Toibin imagines the life of Thomas Mann, focusing less on his work and artistic development than on his unconventional marriage, his complicated relationship with Germany through both world wars, and his homoerotic preoccupation with young men. A vivid and engaging read if you're curious about Mann, particularly the strains of suicide, open homo- and bisexuality, and marriages of convenience that seem to recur in the family.
However, be warned:
This book led me back to the writings of Mann himself. I picked up Doctor Faustus, but have to confess I threw it down again after 50 pages or so. If you adore tracing and analyzing the fine points and historical development of theology, linguistics, musical theory, philosophy and lots of other -ologies and -osophies, you will love this book. I have great faith that it will all lead to a profound and satisfying epiphany. However, if you're hoping for an actual story that moves along at a reasonable pace, run away.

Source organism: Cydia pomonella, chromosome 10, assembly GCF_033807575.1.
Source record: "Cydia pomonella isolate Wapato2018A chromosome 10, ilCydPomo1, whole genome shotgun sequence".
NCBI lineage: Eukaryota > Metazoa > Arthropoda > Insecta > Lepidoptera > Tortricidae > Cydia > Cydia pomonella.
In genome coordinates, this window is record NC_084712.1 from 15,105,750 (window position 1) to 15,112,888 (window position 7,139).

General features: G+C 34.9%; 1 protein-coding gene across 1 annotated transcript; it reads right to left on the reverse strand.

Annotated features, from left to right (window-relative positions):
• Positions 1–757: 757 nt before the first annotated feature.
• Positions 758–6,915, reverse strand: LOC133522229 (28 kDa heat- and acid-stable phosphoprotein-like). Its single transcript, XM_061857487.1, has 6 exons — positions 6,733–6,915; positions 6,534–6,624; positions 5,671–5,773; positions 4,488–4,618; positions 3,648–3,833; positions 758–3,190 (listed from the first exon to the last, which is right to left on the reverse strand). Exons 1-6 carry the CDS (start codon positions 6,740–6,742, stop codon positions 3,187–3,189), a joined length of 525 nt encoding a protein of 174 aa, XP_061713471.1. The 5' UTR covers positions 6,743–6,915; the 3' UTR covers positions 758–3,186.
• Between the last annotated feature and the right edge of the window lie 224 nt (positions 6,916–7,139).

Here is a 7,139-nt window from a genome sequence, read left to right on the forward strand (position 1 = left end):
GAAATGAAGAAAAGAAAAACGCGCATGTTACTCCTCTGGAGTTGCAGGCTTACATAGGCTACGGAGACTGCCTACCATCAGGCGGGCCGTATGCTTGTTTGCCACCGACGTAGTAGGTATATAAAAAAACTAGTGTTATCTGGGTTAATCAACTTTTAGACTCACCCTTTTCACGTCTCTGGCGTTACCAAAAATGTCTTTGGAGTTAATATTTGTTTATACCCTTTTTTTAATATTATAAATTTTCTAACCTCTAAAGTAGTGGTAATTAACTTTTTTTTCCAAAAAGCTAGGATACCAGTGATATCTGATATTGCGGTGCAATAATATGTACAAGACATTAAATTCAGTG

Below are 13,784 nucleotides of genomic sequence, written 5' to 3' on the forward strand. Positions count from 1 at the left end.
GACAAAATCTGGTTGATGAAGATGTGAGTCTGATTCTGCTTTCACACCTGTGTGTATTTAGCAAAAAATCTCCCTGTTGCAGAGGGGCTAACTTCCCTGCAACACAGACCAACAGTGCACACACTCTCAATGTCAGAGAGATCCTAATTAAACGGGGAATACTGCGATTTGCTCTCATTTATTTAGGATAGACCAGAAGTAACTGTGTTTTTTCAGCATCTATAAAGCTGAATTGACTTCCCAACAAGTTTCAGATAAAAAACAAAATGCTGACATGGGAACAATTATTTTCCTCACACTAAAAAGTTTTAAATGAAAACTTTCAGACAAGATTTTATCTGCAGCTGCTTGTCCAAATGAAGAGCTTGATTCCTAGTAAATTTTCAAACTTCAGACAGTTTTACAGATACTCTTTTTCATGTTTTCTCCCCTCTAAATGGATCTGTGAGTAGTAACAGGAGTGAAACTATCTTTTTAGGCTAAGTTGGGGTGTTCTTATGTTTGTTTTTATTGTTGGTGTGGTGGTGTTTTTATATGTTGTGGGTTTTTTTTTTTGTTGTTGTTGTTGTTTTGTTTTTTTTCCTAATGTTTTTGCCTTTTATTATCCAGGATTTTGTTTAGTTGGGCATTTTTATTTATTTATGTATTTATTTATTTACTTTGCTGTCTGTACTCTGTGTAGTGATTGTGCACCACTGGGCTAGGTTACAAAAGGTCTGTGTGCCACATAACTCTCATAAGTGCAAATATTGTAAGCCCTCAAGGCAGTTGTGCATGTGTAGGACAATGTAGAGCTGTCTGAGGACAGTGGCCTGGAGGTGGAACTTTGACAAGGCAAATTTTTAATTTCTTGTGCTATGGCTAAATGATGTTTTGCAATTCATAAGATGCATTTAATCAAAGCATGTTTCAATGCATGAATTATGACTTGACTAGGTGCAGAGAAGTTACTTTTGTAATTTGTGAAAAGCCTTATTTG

I'm just starting The Master, also by Colm Toibin, which imagines the life of Henry James, beginning with the crushing failure of his first attempt at a play. Toibin seems to insinuate a closet homosexuality here as well, though not all scholars are on board with this idea. More later when I finish the book.